Another week have passed (and a little more than that), and it’s time for another round of reading recommendations. This week brings stories from Daily Science Fiction (because I’m a regular reader of their stories) and Escape Pod (because I’m going through a bit of an audiobook/podcast period at the moment).
Homegrown Tomatoes by Lara Elena Donnelley (Escape pod): A story that balances the big world-destroying conflict and the small but personal conflict of the protagonist perfectly. And the author ties the two conflicts together in a way that most aspiring authors could learn from. To make it even better, the protagonist constantly tries to lie to himself about his dreams and ambitions, which I think most people can relate to. His realization does come a little suddenly, but that’s far from enough to ruin this great story.
In Coppelious’s Toyshop by Connie Willis (Escape pod): It speaks to Connie Willis’ diversity as a writer that she made the list even though the few stories I’ve read by her previously didn’t really fit my taste at all. They certainly weren’t funny stories, but In Coppelious’s Toyshop was. Willis throws a truly unlikeable protagonist at us and manages to pull it off perfectly by making him relatable and stuffing enough humor and keen observations in there to make it worthwhile. I was so entertained I didn’t even notice that there hadn’t been a speculative element in the story until it finally appeared near the end.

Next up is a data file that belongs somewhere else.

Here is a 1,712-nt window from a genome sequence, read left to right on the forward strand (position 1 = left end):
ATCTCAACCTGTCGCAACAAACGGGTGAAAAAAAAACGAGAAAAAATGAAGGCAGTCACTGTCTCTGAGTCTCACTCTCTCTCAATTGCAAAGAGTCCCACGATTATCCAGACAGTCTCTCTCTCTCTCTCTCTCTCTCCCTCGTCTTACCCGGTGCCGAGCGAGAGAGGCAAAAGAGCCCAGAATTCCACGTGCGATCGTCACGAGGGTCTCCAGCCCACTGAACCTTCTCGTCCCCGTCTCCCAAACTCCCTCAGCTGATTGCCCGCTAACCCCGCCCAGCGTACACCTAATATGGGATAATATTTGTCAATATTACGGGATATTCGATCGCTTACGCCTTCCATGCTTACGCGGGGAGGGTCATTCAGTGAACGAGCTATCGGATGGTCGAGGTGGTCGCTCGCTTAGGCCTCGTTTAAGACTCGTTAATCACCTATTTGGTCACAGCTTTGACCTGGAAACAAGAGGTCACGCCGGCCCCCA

The Lifehack by Paul G Di Filippo (DSF): The story wasn’t exactly well written, and at times the information was forced down the reader’s throat. However, the original premise and the humor of the piece made it worth while. And the way Di Filippo managed to deliver information through jokes reminded me of Gaiman and Pratchett’s writing, which is never a bad thing.
As always, if you have any short stories or magazines you’d like to recommend, then let me know in the comments.